#1
  1. Contributing User
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    Error: initializer element is not constant


    first the offending code
    Code:
    #include <stdlib.h>
    #include <stdio.h>
    
    const unsigned int dim = 500;
    unsigned char* pixmap = malloc(dim * dim * 3);
    int main()
    {
    
            return 0;
    }
    test.c:5: error: initializer element is not constant

    I'm on a Linux box, using GCC. I have these as globals as I need methods from other files to have access to them (something I've never really done before, so at first I thought that was the problem... but there aren't any other files here, so that can't really be it)... so, what's wrong? I mean, I thought the whole point of malloc was that it didn't have to be a constant... initializer element? Actually, what is that? Are we talking the pointer reference? Is it against the rules to have a global pointer like this? Let me go check real quick with our mutual friend google... mm, I didn't see anything that I understood... (okay, I understood what I saw, and realized that most of it wasn't pertinent, and the rest... was totally unrelated) Maybe it's just my search terms... anyways, advice? Alternatives if this is not feasible? And, since I know you can only help me if I help you...

    I need the dim variable to be accessible to other files, and I need the pixmap variable to be accessible to other files. I even tried using literals in place of dim when calling malloc(), and that didn't change a thing...

    Thanks again,

    tredontho
  2. #2
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    Devshed Novice (500 - 999 posts)

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    You can't call functions from a global scope. To fix this problem, call malloc() from within main() or some other function scope:

    Code:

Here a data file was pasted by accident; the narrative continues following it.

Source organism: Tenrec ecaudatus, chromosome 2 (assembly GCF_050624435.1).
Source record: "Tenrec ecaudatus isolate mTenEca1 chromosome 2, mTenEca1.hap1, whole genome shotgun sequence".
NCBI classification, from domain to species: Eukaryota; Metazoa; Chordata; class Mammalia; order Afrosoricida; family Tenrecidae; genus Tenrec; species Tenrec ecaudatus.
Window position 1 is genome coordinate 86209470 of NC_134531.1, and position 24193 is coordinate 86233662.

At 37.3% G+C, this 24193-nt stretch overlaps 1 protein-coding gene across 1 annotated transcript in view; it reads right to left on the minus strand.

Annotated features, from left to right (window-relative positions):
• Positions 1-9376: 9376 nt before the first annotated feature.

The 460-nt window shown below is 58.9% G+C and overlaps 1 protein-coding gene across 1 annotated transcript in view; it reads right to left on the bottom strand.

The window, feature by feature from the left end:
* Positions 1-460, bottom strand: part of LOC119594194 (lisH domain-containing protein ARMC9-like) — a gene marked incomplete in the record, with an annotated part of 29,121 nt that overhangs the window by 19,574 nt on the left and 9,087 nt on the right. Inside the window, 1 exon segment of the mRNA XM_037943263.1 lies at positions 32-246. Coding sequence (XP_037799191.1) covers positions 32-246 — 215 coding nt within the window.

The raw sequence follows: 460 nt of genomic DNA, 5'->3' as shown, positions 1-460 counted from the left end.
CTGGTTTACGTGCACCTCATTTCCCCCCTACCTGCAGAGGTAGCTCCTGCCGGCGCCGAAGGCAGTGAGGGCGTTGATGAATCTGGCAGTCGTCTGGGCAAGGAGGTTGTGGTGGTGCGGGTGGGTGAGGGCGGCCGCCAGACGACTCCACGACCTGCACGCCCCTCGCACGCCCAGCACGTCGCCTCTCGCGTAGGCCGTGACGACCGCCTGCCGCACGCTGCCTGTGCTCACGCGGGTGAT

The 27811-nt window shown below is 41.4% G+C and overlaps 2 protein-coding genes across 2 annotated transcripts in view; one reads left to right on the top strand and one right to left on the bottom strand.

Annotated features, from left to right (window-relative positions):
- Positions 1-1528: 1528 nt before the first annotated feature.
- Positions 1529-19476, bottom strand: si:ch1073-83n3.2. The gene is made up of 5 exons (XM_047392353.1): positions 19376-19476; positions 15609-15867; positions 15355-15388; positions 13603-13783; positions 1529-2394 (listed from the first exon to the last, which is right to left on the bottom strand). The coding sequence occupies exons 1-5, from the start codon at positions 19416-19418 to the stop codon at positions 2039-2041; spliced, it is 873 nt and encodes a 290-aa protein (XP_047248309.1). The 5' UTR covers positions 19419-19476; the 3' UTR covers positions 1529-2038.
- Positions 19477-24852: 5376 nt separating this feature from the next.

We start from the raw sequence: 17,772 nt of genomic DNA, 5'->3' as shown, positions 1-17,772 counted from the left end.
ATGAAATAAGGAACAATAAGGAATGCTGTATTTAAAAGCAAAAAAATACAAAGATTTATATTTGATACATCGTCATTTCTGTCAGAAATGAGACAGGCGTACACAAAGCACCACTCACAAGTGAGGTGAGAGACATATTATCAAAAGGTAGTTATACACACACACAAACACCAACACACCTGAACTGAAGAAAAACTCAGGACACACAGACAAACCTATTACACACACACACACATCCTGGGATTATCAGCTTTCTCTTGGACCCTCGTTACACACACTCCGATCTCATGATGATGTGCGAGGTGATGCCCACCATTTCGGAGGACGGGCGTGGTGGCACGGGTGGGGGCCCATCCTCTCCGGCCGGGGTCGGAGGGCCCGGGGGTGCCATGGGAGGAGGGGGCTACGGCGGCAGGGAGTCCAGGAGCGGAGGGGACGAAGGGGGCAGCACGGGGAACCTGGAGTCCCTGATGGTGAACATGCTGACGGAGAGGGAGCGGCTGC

#include <stdlib.h>
    #include <stdio.h>
    
    const unsigned int dim = 500;
    unsigned char* pixmap;
    int main()
    {
            pixmap = malloc(dim * dim * 3);
            return 0;
    }
  4. #3
  5. Contributing User
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    Ah, gotcha. Thanks. I did that, and it worked, but it's nice to know WHY it didn't work in the first place... I hate fixing something and not knowing why it was fixed, or what was wrong to start with.
  6. #4
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    Devshed Supreme Being (6500+ posts)

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    The reason it didn't work for you the first time is because the variables declared outside main are global variables. Global variables are initialized at compile time. Hence you cannot assign a global variable to the result of a function, since the function needs to be called at run-time and the return value of the function cannot be predicted at compile time (Also note that the function call might fail and return NULL)

    On the other hand, when you place the variable inside the main() function, the following code is equivalent:
    Code:
    {
        char *pixmap;
        pixmap = malloc(somesize);
    }
    and
    Code:
    {
        char *pixmap = malloc(somesize);
    }
    In either case, it is calling malloc() at runtime and then assigning the result of the function to pixmap.
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